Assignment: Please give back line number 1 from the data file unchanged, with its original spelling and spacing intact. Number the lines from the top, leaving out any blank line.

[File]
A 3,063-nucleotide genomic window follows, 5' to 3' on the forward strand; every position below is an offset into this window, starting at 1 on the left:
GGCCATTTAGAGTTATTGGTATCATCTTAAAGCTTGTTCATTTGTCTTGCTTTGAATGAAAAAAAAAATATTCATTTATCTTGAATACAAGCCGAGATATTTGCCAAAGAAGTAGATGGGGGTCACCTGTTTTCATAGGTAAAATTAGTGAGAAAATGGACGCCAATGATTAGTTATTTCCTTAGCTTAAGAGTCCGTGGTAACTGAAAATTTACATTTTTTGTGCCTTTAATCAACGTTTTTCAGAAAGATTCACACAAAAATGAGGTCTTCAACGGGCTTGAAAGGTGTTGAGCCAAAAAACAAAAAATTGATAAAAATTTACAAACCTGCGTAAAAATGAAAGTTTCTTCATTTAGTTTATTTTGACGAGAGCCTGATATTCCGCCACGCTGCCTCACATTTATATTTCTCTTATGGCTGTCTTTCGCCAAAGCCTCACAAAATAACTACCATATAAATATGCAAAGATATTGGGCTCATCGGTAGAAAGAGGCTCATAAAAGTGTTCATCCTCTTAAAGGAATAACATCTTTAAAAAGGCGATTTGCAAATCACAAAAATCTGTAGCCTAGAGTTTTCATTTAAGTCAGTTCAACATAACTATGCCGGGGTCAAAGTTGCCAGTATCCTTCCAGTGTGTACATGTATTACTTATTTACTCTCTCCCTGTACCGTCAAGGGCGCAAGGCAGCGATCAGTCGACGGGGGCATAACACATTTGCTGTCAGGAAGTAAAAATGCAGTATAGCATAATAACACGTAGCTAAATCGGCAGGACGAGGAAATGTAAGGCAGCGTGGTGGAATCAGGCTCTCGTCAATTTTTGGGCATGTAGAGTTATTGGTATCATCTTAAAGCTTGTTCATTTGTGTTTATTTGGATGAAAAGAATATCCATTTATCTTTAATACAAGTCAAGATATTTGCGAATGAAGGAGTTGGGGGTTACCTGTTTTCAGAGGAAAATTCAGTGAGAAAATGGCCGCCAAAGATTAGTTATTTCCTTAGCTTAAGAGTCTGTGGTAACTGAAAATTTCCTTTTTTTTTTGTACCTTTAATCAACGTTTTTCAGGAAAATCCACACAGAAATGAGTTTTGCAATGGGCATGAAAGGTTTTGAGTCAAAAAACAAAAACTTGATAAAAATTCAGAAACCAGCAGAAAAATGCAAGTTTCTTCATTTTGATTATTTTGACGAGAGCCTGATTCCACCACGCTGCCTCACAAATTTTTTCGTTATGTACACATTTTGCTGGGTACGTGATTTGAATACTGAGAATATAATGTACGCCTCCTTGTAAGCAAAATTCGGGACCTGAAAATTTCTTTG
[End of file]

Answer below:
A 3,063-nucleotide genomic window follows, 5' to 3' on the forward strand; every position below is an offset into this window, starting at 1 on the left: